I recently joined Veracode after spending five years managing application security at a global investment bank. I’m sharing a bit about my background and reasons for joining Veracode in the hope that my experience helps others trying to work security into software development.
My career as a developer began in South Africa, where I learned cryptography and embedded firmware developing mission-critical communications systems. These were systems that people use in “life or death” situations, and this gave me a huge appreciation for the importance of building rugged and dependable systems. If my software was vulnerable, someone could lose their life! Later in my career, I developed embedded medical electronic equipment used in first-line triage of patients in emergency situations. Again, people’s lives were depending on my software.
In the last four years of my career, I have spearheaded a major application security programme at one of the world’s largest banks, helping to secure their applications that run the very core of our modern financial markets, and which are under almost constant threat from an increasingly hostile environment.
I have long since recognised that software is foundational to our world, and that as a software developer, I have an awesome responsibility to ensure that my software is not vulnerable and meets its intended purpose.
One of the major challenges I had in my role running a large application security programme was understanding the very real challenges faced by modern application developers. In many cases, the developers did not have the same background as me in developing robust systems and didn’t fully appreciate that their software could be attacked by very sophisticated attackers with vast resources and skill. Perhaps they couldn’t anticipate the longevity of their applications, or how their applications would be deployed and used. In many cases, the developers I was working with had a poor understanding of the tenets of secure or robust software and were under too much pressure to deliver new product and features.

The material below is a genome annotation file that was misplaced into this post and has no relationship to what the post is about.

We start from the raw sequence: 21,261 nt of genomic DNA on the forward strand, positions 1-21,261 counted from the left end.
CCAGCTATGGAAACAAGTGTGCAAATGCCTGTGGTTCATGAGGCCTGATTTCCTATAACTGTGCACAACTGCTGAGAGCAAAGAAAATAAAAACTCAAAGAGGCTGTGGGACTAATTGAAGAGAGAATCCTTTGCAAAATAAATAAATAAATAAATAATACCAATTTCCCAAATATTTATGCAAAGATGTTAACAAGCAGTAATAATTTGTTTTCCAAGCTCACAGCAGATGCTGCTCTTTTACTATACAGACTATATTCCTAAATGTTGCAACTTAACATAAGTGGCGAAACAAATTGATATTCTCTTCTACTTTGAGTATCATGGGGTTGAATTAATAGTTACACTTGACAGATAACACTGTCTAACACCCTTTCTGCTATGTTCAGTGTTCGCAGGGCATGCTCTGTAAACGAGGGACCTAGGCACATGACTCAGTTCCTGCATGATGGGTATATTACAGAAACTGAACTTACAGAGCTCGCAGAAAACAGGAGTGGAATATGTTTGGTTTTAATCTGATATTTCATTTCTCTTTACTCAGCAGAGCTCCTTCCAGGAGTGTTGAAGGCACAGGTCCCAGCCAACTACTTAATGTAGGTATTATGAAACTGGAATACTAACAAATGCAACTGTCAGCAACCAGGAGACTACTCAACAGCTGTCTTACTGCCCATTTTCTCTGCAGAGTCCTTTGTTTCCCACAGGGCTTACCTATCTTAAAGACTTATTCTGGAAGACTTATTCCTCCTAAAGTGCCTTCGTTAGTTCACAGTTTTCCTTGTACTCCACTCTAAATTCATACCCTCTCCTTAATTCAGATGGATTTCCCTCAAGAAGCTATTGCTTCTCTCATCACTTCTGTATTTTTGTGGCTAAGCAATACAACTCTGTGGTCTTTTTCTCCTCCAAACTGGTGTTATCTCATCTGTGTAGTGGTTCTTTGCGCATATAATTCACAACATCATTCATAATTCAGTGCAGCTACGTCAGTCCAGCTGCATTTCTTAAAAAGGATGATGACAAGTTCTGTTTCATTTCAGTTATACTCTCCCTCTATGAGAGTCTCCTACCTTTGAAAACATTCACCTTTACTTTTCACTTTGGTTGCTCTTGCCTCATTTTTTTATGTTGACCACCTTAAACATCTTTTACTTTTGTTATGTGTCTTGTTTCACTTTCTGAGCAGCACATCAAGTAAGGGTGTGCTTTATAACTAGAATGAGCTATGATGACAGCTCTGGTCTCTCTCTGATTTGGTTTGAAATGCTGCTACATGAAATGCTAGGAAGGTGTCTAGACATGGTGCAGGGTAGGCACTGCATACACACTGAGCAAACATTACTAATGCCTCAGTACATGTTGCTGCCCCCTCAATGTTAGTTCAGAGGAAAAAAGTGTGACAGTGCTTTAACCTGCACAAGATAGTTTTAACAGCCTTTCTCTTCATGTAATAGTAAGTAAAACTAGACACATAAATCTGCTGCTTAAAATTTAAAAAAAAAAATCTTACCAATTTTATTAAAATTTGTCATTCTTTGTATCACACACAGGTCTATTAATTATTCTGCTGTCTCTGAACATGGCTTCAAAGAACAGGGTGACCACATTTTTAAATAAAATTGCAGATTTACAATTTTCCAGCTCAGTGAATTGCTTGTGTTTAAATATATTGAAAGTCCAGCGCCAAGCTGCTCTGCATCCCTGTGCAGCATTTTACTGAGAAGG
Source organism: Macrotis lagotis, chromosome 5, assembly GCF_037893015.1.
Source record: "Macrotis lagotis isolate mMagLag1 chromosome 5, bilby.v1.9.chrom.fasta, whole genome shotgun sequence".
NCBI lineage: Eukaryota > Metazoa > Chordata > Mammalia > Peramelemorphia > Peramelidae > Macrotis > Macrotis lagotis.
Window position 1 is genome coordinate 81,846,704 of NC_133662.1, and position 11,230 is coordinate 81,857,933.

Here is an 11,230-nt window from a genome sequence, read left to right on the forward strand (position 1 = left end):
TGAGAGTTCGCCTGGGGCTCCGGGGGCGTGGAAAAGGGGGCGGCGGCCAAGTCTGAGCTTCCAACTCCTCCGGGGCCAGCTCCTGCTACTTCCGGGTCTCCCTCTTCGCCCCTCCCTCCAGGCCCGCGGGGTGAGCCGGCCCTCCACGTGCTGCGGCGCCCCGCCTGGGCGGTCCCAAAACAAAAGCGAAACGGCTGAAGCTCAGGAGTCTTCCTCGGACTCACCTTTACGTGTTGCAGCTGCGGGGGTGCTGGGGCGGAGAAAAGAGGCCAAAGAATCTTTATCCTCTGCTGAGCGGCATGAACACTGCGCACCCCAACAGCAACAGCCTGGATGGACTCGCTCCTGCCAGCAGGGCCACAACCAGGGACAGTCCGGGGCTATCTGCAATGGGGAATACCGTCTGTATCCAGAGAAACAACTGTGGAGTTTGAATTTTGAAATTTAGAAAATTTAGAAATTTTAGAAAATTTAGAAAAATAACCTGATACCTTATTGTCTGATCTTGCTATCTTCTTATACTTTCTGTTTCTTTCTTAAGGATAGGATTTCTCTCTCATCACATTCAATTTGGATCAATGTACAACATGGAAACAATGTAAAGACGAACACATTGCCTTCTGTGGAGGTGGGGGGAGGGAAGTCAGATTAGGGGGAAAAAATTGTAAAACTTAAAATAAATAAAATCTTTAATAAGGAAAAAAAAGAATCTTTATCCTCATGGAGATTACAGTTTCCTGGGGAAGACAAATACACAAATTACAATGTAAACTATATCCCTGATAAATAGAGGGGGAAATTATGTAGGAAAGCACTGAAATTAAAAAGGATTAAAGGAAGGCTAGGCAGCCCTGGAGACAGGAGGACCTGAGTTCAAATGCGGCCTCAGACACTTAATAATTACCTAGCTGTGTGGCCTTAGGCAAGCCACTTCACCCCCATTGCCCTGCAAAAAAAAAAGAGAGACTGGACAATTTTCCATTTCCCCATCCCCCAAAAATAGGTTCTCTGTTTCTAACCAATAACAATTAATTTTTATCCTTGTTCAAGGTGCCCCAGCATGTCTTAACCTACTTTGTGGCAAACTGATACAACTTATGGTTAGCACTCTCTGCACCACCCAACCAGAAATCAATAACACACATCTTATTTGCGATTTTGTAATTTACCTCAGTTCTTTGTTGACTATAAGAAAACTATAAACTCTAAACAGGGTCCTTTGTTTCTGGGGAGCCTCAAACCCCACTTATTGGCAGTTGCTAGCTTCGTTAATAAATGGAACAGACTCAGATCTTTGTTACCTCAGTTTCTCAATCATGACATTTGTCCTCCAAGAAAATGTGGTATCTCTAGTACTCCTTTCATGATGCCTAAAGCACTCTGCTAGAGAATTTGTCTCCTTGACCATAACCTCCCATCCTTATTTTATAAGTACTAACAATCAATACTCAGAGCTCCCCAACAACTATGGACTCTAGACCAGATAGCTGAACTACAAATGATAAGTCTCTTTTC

My firm conclusion at this time was that no matter how much pressure was brought to bear on developers, they simply could not address their security technical debt alone. As security professionals, it is incumbent on us to deliver better technology, tools and training to ensure that our growing legions of developers are adequately equipped to write the secure software we need to run our world.
Modern software development practices ensure that all software is tested functionally, and I have the view that no software should be developed without being thoroughly tested for security. I have joined Veracode to help shape the product roadmap and to help deliver the tools that developers can use as part of their daily development process without even being aware that they are there. Modern software practices are rapidly evolving, and it is my role at Veracode to ensure that we deliver innovative security tooling that can meet the demands of the latest development methodologies, such as the rapid evolution of DevOps, which presents some very unique challenges to security professionals.
However, my experience has taught me that the technology is only one part of the problem of securing software – the most significant problem is one of people. How do you engage with your developers to encourage them to change the way they behave, or indeed to accept that their software is perhaps not fit for purpose and requires remediation? And how do you tackle this problem at a large scale? In my experience talking to other customers, it is apparent that a dilemma exists – something needs to be done, but where do we start? Five years ago, that was precisely the dilemma I was facing surrounded by a mountain of technical debt and a poorly equipped development community. It felt like an insurmountable problem, but five years later, the programme has produced a dramatic improvement in security across the bank.
My other role at Veracode is as an evangelist for application security and to act as an adviser based on my experience. If you’re a potential customer faced with the daunting prospect of starting a new programme, or perhaps an existing customer with a programme that is not delivering the results you’d like, I would be more than happy to meet with you to share my experiences, and to see what we can do together to help secure the software that runs our world.
Final thoughts come from The Rugged Manifesto: “I am rugged, not because it is easy, but because it is necessary and I am up for the challenge.”